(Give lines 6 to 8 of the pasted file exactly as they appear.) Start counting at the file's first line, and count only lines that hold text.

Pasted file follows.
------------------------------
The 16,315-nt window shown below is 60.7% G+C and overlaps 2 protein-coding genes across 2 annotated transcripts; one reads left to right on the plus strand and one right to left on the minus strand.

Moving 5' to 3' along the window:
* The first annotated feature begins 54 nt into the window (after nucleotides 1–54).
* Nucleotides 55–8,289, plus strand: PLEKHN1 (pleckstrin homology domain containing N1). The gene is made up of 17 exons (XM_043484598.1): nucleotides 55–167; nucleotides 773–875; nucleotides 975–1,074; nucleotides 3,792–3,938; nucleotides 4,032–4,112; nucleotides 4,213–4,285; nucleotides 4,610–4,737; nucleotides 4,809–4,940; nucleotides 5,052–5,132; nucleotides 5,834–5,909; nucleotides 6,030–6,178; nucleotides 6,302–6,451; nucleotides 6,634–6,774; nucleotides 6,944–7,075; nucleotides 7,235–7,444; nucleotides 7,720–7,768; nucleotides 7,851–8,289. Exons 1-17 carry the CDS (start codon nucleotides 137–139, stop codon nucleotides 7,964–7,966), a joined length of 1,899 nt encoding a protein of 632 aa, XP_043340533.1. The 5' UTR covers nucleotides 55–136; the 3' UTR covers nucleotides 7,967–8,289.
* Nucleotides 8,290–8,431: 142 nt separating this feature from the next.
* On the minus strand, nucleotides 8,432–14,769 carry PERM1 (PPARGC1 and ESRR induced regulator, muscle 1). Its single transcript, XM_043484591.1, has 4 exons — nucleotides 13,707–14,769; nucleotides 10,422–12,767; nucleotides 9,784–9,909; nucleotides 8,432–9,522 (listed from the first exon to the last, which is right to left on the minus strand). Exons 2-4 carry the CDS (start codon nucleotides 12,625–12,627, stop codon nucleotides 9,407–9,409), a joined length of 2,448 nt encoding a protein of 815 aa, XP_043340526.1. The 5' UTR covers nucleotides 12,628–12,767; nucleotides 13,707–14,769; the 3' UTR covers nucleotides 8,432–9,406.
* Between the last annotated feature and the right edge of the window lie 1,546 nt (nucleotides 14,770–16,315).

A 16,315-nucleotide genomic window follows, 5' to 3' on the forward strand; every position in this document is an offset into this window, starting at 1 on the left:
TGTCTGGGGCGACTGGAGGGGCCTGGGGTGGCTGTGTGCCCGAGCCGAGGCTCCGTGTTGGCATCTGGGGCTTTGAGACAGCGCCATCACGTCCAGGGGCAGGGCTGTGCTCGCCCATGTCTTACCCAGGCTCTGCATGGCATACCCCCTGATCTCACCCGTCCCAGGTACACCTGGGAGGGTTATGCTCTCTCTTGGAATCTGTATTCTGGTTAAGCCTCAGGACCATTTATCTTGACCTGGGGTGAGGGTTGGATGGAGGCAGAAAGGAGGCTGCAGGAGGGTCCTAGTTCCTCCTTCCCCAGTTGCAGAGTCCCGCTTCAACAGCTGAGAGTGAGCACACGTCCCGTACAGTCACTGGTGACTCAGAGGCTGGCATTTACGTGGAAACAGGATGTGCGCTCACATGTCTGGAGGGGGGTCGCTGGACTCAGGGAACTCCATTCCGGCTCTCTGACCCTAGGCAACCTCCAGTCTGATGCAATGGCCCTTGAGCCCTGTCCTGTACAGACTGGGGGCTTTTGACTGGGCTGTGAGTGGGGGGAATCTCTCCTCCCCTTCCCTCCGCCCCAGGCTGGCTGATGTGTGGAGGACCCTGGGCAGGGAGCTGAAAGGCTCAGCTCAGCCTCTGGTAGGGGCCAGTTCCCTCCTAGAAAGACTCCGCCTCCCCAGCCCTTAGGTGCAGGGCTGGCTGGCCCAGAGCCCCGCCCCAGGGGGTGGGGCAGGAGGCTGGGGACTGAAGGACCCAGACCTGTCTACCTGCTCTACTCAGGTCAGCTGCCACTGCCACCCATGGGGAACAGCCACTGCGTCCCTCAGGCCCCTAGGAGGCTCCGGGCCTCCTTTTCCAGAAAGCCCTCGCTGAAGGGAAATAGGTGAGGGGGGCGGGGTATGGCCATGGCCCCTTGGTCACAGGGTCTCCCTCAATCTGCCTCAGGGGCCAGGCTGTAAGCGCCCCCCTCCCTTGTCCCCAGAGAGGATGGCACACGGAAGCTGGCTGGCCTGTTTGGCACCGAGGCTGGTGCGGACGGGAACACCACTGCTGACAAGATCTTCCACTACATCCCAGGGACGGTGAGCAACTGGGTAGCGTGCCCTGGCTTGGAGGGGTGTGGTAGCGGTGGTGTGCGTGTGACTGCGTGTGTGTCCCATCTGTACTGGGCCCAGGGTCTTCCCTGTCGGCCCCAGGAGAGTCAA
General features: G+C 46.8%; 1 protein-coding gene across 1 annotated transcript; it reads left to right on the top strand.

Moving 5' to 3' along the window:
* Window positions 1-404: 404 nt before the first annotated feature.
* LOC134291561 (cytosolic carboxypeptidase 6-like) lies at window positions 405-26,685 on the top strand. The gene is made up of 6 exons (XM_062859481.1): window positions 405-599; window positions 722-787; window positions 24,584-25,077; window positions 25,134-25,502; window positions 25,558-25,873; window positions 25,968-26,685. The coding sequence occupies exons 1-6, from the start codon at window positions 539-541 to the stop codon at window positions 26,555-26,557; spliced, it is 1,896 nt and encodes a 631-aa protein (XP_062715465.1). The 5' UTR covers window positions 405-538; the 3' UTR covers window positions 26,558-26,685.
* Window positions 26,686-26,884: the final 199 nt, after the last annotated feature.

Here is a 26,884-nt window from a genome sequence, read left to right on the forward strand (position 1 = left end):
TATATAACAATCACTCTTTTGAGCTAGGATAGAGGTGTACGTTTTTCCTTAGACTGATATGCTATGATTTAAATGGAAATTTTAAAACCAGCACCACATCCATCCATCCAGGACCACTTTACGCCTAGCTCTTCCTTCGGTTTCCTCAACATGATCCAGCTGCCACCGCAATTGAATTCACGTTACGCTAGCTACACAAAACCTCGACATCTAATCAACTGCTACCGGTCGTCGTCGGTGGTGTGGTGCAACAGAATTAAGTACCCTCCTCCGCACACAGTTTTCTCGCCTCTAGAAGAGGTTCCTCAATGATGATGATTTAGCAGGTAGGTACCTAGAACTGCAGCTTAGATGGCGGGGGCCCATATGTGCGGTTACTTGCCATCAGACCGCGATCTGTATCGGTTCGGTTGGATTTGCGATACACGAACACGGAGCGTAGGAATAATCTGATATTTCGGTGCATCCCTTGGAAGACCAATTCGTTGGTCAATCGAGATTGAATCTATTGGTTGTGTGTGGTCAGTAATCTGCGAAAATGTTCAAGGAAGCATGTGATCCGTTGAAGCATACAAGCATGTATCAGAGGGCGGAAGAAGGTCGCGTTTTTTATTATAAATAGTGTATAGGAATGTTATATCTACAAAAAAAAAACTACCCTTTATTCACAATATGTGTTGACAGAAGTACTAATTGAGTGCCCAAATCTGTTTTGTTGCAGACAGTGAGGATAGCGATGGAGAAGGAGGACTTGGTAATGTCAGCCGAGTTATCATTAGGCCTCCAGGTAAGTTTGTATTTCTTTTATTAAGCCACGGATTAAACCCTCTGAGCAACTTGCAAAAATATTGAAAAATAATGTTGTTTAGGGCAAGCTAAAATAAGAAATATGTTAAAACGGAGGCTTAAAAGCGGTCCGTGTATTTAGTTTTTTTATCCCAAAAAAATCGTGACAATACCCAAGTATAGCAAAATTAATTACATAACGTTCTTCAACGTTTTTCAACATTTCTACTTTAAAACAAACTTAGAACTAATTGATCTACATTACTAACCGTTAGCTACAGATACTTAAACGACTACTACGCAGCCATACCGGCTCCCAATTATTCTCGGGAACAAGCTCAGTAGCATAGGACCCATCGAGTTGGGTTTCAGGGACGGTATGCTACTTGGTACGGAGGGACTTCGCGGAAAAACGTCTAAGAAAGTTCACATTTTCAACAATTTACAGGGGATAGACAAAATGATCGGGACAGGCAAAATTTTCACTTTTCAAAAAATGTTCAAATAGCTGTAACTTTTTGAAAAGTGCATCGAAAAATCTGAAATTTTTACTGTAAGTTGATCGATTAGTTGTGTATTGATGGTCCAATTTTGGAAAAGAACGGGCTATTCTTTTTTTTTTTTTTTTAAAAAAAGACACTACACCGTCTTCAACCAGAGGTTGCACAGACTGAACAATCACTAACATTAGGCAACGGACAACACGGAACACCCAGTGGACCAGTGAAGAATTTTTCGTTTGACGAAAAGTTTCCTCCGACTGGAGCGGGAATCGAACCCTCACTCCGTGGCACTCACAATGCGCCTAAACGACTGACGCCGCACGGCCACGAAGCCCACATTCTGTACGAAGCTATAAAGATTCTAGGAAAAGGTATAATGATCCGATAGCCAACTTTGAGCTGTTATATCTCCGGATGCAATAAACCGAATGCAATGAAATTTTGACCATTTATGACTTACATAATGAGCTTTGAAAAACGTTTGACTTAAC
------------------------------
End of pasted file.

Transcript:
* On the minus strand, nucleotides 8,432–14,769 carry PERM1 (PPARGC1 and ESRR induced regulator, muscle 1). Its single transcript, XM_043484591.1, has 4 exons — nucleotides 13,707–14,769; nucleotides 10,422–12,767; nucleotides 9,784–9,909; nucleotides 8,432–9,522 (listed from the first exon to the last, which is right to left on the minus strand). Exons 2-4 carry the CDS (start codon nucleotides 12,625–12,627, stop codon nucleotides 9,407–9,409), a joined length of 2,448 nt encoding a protein of 815 aa, XP_043340526.1. The 5' UTR covers nucleotides 12,628–12,767; nucleotides 13,707–14,769; the 3' UTR covers nucleotides 8,432–9,406.
* Between the last annotated feature and the right edge of the window lie 1,546 nt (nucleotides 14,770–16,315).

A 16,315-nucleotide genomic window follows, 5' to 3' on the forward strand; every position in this document is an offset into this window, starting at 1 on the left: